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Tuesday, March 1, 2011

What does Khudobin trade mean for the goalie position in 2011 draft?

The Boston Bruins made an interesting under-the-radar acquisition yesterday at the trade deadline, moving underwhelming defenseman (and impending RFA) Jeff Penner and the RFA rights to Mikko Lehtonen, he of the excellent SEL season of more than a point-per-game for Kazakhstan-born Russian goalie Anton Khudobin yesterday. As of now, this looks like a high-upside move in that Peter Chiarelli unloaded two prospects who weren't a part of Boston's future going forward, while acquiring a veteran goalie who could be.

What intrigues as it pertains to the 2011 NHL Draft is whether the Bruins will spend any of their seven selections on help between the pipes? That is a question we will attempt to address here, but first, some analysis on the newest Bruin:

The most immediate reason for Khudobin is pretty simple: Boston's AHL affiliate in Providence needed a shakeup in net. Veteran Nolan Schaefer, acquired in the off-season for stability, has not played to expectations, forcing Rob Murray and co. to go with the combination of rookie Mike Hutchinson and the inexperienced Matt Dalton more than they wanted to.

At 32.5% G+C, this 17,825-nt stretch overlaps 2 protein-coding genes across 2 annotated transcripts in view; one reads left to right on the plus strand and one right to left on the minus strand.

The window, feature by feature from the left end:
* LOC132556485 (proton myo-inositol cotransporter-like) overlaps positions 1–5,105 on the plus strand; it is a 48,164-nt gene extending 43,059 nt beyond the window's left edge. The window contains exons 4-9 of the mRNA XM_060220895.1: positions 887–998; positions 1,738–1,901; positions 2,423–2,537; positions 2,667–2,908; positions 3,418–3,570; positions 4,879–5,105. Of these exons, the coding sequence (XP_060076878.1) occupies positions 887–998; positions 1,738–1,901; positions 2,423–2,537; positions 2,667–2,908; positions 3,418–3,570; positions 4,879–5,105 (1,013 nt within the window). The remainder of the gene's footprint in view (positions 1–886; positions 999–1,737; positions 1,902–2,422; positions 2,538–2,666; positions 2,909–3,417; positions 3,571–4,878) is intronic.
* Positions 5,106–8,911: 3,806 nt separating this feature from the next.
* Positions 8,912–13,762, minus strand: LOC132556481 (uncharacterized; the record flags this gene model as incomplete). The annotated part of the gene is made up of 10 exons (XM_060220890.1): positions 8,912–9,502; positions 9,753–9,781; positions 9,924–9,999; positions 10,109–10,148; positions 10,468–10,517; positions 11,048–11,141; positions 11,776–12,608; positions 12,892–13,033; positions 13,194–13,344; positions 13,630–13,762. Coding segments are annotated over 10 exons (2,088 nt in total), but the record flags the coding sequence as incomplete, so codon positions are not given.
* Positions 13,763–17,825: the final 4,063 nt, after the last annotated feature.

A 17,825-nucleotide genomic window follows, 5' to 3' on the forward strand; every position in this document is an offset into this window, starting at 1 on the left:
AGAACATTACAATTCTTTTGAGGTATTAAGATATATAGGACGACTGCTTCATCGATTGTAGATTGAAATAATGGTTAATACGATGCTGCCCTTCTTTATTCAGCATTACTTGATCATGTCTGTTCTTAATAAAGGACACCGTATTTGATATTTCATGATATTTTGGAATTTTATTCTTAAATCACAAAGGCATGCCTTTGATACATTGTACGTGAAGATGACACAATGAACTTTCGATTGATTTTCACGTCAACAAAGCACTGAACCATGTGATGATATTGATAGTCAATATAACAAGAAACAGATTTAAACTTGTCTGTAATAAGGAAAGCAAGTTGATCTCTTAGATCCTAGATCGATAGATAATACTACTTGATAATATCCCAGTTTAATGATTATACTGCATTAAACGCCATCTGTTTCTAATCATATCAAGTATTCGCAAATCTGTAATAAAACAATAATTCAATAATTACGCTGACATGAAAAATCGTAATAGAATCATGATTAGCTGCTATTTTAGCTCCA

"Hutch" has a lot of potential, but he's not ready to shoulder the load in the AHL. He played pretty well for the Reading Royals of the ECHL,and has at times alternated between looking very good in Providence and simply being in over his head. Dalton, who lost the Providence spot to Hutch at the beginning of the year, swapped out with the rookie pro in January and played very well early on before hitting the skids and going back down to Reading. He's a gamer, but doesn't figure to be much more than a minor league journeyman goalie. With Schaefer playing poorly, and no other viable options in the system for the AHL club, the B's appear to have hit on a player who could stabilize the position and allow Providence at least to compete for a playoff spot.

Khudobin, born in Kazakhstan but a member of Team Russia in international competition, has some similarities to Tim Thomas in that he lacks the prototypical size that NHL teams expect in modern goalies and plays more of an unconventional (read: flopping, flailing) style than many of the technical, butterfliers of today. Like Thomas, Khudobin is a character known for his battling, never-give-up-on-the-play antics, and like Thomas early in his NHL career, acquitted himself very well in limited action with the Wild, but has never been given a shot to take the ball and run with it at the highest level. Could Khudobin be another NHL success story in waiting?